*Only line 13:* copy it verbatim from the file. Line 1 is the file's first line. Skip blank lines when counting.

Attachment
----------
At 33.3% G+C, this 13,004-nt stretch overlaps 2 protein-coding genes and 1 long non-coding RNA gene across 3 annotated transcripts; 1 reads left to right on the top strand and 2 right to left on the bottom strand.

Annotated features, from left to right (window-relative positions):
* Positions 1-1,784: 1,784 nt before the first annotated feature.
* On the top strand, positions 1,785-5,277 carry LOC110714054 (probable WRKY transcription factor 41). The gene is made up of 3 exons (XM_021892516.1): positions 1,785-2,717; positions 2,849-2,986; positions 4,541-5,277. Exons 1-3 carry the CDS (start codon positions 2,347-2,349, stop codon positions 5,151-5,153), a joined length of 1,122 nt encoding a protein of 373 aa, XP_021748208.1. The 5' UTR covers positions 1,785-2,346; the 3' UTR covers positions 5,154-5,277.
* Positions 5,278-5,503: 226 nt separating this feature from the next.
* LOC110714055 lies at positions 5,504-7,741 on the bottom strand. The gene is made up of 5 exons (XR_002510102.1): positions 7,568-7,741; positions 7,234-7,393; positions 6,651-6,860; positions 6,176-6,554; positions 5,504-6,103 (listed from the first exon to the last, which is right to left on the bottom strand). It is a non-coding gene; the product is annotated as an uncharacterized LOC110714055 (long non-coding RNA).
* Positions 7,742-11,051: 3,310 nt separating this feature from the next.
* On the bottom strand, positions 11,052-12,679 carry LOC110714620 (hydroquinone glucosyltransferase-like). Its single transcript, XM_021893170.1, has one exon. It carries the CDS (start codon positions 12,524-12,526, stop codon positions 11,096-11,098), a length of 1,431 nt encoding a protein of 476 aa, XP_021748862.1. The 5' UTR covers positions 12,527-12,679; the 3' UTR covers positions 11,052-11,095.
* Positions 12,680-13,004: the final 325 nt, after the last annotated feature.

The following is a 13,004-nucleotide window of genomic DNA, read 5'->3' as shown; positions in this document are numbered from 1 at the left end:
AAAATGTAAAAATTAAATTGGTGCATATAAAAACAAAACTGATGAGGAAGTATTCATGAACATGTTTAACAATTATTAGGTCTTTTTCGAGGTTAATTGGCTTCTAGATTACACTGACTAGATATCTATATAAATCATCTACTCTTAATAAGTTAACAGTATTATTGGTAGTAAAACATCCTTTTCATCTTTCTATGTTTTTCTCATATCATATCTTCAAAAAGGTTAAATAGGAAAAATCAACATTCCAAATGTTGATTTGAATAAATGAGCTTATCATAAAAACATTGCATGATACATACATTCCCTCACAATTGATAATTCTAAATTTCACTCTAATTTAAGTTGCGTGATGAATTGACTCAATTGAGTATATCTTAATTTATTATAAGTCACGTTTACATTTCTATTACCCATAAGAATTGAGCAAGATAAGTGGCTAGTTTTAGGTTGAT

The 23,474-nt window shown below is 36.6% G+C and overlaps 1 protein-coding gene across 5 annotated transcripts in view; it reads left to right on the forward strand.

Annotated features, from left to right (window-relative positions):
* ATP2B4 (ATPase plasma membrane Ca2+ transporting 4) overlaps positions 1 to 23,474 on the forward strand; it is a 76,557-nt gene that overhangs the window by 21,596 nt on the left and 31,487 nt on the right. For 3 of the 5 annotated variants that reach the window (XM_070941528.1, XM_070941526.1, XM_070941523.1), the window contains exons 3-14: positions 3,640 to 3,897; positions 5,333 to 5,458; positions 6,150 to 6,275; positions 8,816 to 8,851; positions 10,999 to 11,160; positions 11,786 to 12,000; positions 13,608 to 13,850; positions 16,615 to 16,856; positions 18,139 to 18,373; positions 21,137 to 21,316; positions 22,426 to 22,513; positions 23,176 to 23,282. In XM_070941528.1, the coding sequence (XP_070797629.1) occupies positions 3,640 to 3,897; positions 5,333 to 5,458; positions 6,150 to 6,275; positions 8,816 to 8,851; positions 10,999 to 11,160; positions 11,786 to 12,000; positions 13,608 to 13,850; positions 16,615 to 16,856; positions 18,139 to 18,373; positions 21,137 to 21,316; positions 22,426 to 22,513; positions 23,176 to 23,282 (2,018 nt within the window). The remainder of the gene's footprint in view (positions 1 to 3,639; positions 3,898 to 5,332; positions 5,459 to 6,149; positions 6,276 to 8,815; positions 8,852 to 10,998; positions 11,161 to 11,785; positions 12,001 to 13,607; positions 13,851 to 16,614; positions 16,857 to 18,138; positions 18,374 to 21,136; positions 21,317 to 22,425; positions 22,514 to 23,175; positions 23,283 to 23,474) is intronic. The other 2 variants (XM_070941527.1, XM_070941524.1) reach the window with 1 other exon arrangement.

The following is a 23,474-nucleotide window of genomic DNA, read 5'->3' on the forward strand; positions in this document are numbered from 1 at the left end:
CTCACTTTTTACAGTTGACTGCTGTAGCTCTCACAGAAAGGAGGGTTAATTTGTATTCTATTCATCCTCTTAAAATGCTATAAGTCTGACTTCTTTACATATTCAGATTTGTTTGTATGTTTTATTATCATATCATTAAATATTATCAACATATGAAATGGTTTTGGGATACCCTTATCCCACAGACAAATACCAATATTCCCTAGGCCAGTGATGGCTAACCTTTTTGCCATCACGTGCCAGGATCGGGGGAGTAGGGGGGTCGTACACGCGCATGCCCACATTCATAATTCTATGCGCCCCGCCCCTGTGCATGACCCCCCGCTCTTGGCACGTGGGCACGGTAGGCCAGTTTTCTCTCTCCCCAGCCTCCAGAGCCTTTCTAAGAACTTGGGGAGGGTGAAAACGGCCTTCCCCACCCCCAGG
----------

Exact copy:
Annotated features, from left to right (window-relative positions):